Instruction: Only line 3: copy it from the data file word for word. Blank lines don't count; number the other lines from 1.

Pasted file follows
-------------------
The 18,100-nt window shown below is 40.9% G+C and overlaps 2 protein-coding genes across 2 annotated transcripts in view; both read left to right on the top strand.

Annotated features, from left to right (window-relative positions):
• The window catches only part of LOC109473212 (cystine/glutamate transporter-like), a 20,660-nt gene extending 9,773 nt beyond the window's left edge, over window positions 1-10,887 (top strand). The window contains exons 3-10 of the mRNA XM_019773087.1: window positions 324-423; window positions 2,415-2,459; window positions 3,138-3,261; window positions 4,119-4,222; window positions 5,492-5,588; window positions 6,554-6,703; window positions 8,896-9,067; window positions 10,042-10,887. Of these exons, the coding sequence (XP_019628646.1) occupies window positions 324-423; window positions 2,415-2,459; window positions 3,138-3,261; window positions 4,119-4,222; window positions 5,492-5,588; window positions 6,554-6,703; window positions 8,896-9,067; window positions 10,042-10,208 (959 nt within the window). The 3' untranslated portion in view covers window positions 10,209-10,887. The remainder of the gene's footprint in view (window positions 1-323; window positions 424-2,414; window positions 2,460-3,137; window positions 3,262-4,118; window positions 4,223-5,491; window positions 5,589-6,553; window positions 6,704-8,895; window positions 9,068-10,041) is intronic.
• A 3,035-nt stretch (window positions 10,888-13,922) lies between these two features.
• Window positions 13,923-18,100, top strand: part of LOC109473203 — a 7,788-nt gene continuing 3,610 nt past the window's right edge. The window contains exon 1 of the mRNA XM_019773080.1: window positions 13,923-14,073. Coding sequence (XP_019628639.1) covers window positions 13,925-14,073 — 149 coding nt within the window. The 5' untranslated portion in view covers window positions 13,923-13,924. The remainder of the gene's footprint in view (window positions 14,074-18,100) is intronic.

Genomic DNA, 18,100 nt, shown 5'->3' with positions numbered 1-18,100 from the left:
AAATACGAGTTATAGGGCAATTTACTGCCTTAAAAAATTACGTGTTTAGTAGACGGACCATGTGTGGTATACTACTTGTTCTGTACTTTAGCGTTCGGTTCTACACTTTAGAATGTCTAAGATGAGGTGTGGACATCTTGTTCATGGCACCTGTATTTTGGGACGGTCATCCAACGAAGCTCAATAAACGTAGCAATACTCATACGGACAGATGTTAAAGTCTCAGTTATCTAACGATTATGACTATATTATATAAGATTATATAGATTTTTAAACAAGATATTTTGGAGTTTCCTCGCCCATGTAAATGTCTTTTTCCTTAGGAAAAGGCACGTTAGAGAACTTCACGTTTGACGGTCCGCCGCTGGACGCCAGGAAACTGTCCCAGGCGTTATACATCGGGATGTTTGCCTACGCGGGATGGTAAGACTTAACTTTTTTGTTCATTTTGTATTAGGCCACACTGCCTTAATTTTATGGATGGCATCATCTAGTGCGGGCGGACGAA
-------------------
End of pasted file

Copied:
• The window catches only part of LOC109473212 (cystine/glutamate transporter-like), a 20,660-nt gene extending 9,773 nt beyond the window's left edge, over window positions 1-10,887 (top strand). The window contains exons 3-10 of the mRNA XM_019773087.1: window positions 324-423; window positions 2,415-2,459; window positions 3,138-3,261; window positions 4,119-4,222; window positions 5,492-5,588; window positions 6,554-6,703; window positions 8,896-9,067; window positions 10,042-10,887. Of these exons, the coding sequence (XP_019628646.1) occupies window positions 324-423; window positions 2,415-2,459; window positions 3,138-3,261; window positions 4,119-4,222; window positions 5,492-5,588; window positions 6,554-6,703; window positions 8,896-9,067; window positions 10,042-10,208 (959 nt within the window). The 3' untranslated portion in view covers window positions 10,209-10,887. The remainder of the gene's footprint in view (window positions 1-323; window positions 424-2,414; window positions 2,460-3,137; window positions 3,262-4,118; window positions 4,223-5,491; window positions 5,589-6,553; window positions 6,704-8,895; window positions 9,068-10,041) is intronic.